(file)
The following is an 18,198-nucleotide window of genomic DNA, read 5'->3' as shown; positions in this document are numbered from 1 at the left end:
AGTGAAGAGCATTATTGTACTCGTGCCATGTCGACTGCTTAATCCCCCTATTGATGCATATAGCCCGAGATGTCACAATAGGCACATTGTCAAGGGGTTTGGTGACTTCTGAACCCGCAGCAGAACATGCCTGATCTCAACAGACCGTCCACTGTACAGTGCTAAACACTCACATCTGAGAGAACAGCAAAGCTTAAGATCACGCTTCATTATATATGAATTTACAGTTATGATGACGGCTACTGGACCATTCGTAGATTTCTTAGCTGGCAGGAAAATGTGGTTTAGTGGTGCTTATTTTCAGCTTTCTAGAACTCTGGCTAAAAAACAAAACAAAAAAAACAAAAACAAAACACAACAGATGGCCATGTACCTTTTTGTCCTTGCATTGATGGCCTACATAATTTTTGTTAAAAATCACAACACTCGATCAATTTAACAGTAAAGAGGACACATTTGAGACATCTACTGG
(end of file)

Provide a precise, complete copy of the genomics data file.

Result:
The following is an 18,198-nucleotide window of genomic DNA, read 5'->3' as shown; positions in this document are numbered from 1 at the left end:
AGTGAAGAGCATTATTGTACTCGTGCCATGTCGACTGCTTAATCCCCCTATTGATGCATATAGCCCGAGATGTCACAATAGGCACATTGTCAAGGGGTTTGGTGACTTCTGAACCCGCAGCAGAACATGCCTGATCTCAACAGACCGTCCACTGTACAGTGCTAAACACTCACATCTGAGAGAACAGCAAAGCTTAAGATCACGCTTCATTATATATGAATTTACAGTTATGATGACGGCTACTGGACCATTCGTAGATTTCTTAGCTGGCAGGAAAATGTGGTTTAGTGGTGCTTATTTTCAGCTTTCTAGAACTCTGGCTAAAAAACAAAACAAAAAAAACAAAAACAAAACACAACAGATGGCCATGTACCTTTTTGTCCTTGCATTGATGGCCTACATAATTTTTGTTAAAAATCACAACACTCGATCAATTTAACAGTAAAGAGGACACATTTGAGACATCTACTGG